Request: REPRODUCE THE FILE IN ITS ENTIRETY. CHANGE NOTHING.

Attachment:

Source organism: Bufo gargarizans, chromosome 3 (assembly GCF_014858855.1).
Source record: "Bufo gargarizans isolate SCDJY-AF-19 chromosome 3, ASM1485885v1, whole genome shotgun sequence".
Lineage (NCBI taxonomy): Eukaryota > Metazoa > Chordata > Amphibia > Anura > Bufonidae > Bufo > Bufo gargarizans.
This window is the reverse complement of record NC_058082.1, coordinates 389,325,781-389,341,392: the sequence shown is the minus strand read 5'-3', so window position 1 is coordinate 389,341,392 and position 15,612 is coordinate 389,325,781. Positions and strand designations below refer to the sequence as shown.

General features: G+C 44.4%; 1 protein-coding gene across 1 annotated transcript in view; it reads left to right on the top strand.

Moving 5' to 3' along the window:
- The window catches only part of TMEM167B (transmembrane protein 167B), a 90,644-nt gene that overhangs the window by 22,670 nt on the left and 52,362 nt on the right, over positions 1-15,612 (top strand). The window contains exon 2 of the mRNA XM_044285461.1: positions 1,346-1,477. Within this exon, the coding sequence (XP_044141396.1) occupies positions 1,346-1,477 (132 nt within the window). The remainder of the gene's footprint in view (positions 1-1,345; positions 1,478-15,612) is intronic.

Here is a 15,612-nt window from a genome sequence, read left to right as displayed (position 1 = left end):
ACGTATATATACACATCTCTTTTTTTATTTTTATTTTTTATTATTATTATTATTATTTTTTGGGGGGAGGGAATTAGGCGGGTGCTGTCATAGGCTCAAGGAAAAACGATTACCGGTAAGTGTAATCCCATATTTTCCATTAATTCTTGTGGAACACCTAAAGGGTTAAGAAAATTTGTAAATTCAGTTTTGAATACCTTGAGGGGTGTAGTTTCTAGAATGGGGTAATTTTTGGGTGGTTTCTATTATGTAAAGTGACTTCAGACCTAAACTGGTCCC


Source organism: Bufo gargarizans, chromosome 3 (assembly GCF_014858855.1).
Source record: "Bufo gargarizans isolate SCDJY-AF-19 chromosome 3, ASM1485885v1, whole genome shotgun sequence".
Lineage (NCBI taxonomy): Eukaryota > Metazoa > Chordata > Amphibia > Anura > Bufonidae > Bufo > Bufo gargarizans.
This window is the reverse complement of record NC_058082.1, coordinates 389,325,781-389,341,392: the sequence shown is the minus strand read 5'-3', so window position 1 is coordinate 389,341,392 and position 15,612 is coordinate 389,325,781. Positions and strand designations below refer to the sequence as shown.

General features: G+C 44.4%; 1 protein-coding gene across 1 annotated transcript in view; it reads left to right on the top strand.

Moving 5' to 3' along the window:
- The window catches only part of TMEM167B (transmembrane protein 167B), a 90,644-nt gene that overhangs the window by 22,670 nt on the left and 52,362 nt on the right, over positions 1-15,612 (top strand). The window contains exon 2 of the mRNA XM_044285461.1: positions 1,346-1,477. Within this exon, the coding sequence (XP_044141396.1) occupies positions 1,346-1,477 (132 nt within the window). The remainder of the gene's footprint in view (positions 1-1,345; positions 1,478-15,612) is intronic.

Here is a 15,612-nt window from a genome sequence, read left to right as displayed (position 1 = left end):
ACGTATATATACACATCTCTTTTTTTATTTTTATTTTTTATTATTATTATTATTATTTTTTGGGGGGAGGGAATTAGGCGGGTGCTGTCATAGGCTCAAGGAAAAACGATTACCGGTAAGTGTAATCCCATATTTTCCATTAATTCTTGTGGAACACCTAAAGGGTTAAGAAAATTTGTAAATTCAGTTTTGAATACCTTGAGGGGTGTAGTTTCTAGAATGGGGTAATTTTTGGGTGGTTTCTATTATGTAAAGTGACTTCAGACCTAAACTGGTCCC